Hey! Randy

Too Expensive

Posted by heyrandy on January 12, 2011

Trillion Dollar Conspiracy How the New World Order, Man-made Diseases, and Zombie Banks are Destroying America, Jim Marrs, WilliamMorrow, 2010.

In this wide-ranging book, the author attempts to reveal the inner workings of secret organizations that are the favorite subjects of conspiracy researchers. I did not find much new in this book. Marrs simply restates much of the material that is already well-known by his colleagues.

The book is organized into four sections: Zombie Nation, How to Create Zombies, How to Control Zombies, and How to Free Zombies. Marrs likes the word zombie. He also likes the words globalist and elitist and all the names of the usual suspects. Marrs’ freshest material is his treatment of the banker bailout. There is nothing new here to anyone that has followed the sorry story, but Marrs does make the point that the bailout was not an anomaly; it was merely a more publicly opposed business-as-usual political give away.

Marrs’ writing is alright, but his English is poor. He frequently uses forego instead of forgo, it begs the question instead of it raises the question, and there are many misplaced modifiers. He thanks the editors in his introduction, but the numerous language errors begs raises the question of editorial effectiveness.

Marrs completes his text by listing “Thirty-six Remedies for a Broken Society.” The first one is audit the Federal Reserve. I have no objection to this, but Marrs seems to be unaware that the Federal Reserved is audit annually. The public in not allowed to obtain copies of the audit. Marrs means a public audit. This would be a very good idea. But Marrs wants not just to audit the Federal Reserve; he wants to abolish it. But he does not say that. He says the Congress should have the power to print and spend all the money. Marrs is only opposed to the privately owned Federal Reserve Banks doing the money creation. “The printing of the dollar should be aproved through Congress and issued through the U.S. Treasury as U.S. Treasury notes.” pg. 368 This is called Greenbackism. It is really no different from having a private bank do the money creation. Greenbacks are still notes (debt instruments) backed by nothing. They are a fiat currency. It does no good to replace one fiat currency with another.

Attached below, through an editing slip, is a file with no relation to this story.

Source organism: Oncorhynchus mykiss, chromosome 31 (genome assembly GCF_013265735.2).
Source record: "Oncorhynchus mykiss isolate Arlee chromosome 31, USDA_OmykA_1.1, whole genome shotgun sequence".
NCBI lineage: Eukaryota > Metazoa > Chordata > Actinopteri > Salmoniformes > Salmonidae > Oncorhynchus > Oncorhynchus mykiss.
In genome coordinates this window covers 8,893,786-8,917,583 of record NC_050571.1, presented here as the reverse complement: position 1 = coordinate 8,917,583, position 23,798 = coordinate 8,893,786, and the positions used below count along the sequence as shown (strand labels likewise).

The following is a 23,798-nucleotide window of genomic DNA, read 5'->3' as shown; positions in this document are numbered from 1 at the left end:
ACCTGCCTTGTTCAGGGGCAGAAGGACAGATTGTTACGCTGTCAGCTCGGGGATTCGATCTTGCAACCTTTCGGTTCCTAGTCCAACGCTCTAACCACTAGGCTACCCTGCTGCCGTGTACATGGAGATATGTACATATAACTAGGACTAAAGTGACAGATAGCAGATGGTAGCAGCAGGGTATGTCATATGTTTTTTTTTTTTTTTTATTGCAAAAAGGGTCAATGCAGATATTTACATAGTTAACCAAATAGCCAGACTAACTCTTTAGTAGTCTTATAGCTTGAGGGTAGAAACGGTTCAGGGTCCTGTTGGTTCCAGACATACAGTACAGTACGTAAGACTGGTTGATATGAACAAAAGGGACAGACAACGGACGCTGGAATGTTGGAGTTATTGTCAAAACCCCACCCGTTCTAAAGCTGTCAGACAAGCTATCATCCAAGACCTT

Marrs further demonstrates his ignorance by saying that these notes “should be distributed gradually so as not to significantly inflate [sic he means debase through inflation] the worth of the currency in circulation.” pg.368 How can printing more paper fiat notes do anything but debase the currency? What is gradually? When does inflation become significant? Marrs does not say. Marrs does not mention the recent catastrophic inflation in Zimbawe. This disaster was caused by a government own central bank printing massive amounts of fiat currency. Would it have helped if the government had more slowly spent the money? Does Marrs trust the U.S. congress to exercise prudence and restraint in the very easy task of printing more money?

In this same “remedy,” Marrs confuses fractional reserve banking with U.S. government debt. This, he says, “has been created by sleight of hand; it can be abolished by sleight-of-hand.” How?

The incompetence evident in the first “remedy” did not motivate me to give much attention to the rest. Most are platitudes: e.g., #9: “The Pledge of Allegiance should be said every day at school and every day in Congress to remind both young and old of the basic tenets of U.S. sovereign freedom and democracy.” pg. 369 Hey! The House of Representatives just read most of the Constitution. Do you feel the improvement?

The book has forty-two pages of sources and an index but not a single footnote. This omission makes the book less useful to researchers seeking to expand on Marrs’ work. It also makes it difficult for readers to check his facts.

If you are new to the matters discussed you may find Marrs’ work of value. If you are looking for new information and penetrating analysis you will find the Trillion Dollar Conspiracy too expensive.


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